Performers Bring Spark to Parade

By Abby Duker
UJW Staff Writer

WASHINGTON–It took Toodles the Clown 45 minutes to put on makeup, and then came the petticoat, apron, bloomers and brightly-colored wig she picked out the night before.

To become Toodles, Diane Jones woke up at six on the morning of the National Cherry Blossom Festival Parade. She and the rest of the Kapitol Klowns went out in front of a diverse crowd of thousands with balloons, horns and a large banner displaying their logo.

“We do lots of parades in the DC area, but this one is exciting because everyone seems to have a great, positive energy,” Jones said. “People seem to enjoy seeing the clowns, and it kept us moving through the parade. [But] we were behind the Mustangs, so we had to keep lagging back so we didn’t asphyxiate!”

Performers from more than 100 different groups marched about one mile through the heart of Northwest DC, entertaining parade-goers both new and old. Though these entertainers all performed in the parade, their individual experiences were unique and varied.

Some local organizations and groups came via Metro. Others, like colorguard member Reagan Vail, crossed state lines.

“We took a charter bus up here on Thursday with our whole band and our stuff,” said Vail, from the Tuscaloosa County High School band in Alabama. “I was excited but I slept most of the ride up here.”

Some performed months in advance, waking up at the crack of dawn to ensure that everything went as planned. For University of Maryland’s Gymkana, that meant making extra preparations for equipment so they could do “high speed flips and tricks for the crowd,” gymnast Alex Mateik said.

“Most of us woke up around 4:30 so that we could be at our gym at 6 am, load up a truck, come [here], unload a truck, while running and place our equipment down so we could perform,” Mateik said. “As soon as we were finished, we folded the equipment back up and placed it back in the moving truck. Then we did it all again.”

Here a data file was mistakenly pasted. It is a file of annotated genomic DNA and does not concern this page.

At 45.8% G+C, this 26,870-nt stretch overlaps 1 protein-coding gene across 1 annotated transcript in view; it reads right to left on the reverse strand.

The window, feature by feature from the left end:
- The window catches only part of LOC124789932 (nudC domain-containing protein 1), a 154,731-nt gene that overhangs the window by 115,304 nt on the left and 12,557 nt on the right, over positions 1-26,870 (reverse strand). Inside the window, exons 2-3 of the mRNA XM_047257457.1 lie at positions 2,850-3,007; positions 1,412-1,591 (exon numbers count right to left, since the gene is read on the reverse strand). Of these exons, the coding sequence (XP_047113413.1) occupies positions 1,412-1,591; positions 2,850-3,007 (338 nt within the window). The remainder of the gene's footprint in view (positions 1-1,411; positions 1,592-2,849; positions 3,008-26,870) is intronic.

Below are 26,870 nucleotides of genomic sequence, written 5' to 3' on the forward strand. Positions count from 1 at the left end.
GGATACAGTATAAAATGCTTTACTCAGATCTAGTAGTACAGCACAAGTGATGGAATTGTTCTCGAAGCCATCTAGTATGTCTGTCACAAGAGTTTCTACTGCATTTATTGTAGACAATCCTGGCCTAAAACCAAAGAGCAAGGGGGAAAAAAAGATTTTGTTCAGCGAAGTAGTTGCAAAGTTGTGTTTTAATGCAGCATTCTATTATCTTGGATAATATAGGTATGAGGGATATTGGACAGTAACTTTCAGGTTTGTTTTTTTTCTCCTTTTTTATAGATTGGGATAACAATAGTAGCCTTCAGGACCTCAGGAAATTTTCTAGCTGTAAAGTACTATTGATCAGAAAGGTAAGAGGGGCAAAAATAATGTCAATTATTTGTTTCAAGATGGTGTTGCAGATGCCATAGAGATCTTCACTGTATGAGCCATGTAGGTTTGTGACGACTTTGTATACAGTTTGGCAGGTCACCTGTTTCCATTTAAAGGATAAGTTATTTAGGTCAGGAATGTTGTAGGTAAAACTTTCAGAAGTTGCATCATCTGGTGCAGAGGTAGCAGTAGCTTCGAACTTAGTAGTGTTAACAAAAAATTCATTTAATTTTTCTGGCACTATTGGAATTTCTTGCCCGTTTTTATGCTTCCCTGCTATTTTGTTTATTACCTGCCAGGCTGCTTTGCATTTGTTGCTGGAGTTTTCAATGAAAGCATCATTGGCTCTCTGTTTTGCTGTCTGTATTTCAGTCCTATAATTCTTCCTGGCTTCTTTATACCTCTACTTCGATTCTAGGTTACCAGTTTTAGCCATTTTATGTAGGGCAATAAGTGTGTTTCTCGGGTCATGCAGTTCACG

Gymkana practiced for months, but others coordinated their routines in a shorter amount of time. R&B Singer Mya met some of her dancers about two weeks ago.

“The four girls that you see, this is their first job with me,” Mya said. “But these [two other male performers] have been with me for five years. And everyone’s from DC.”

Tycho drummer Cassandra Chin came with the Chin Hama Culture Center which specializes in Okinawan and Japanese cultural awareness. This was her fifth year.

“We have to make all the costumes from scratch,” Chin said. “We like for our group to show people the culture in every way we can.”

When the festival had come to a close, it was back to business as usual for the performers.
“We’re going to head home,” Mateik said. “It’s a Saturday and we all have other things to do.”


Founded in 1975, the Washington Association of Black Journalists is an organization of Black journalists, journalism professors, public relations professionals and student journalists in the D.C., metro area. WABJ provides members with ongoing professional education opportunities and advocates for greater diversification of the profession.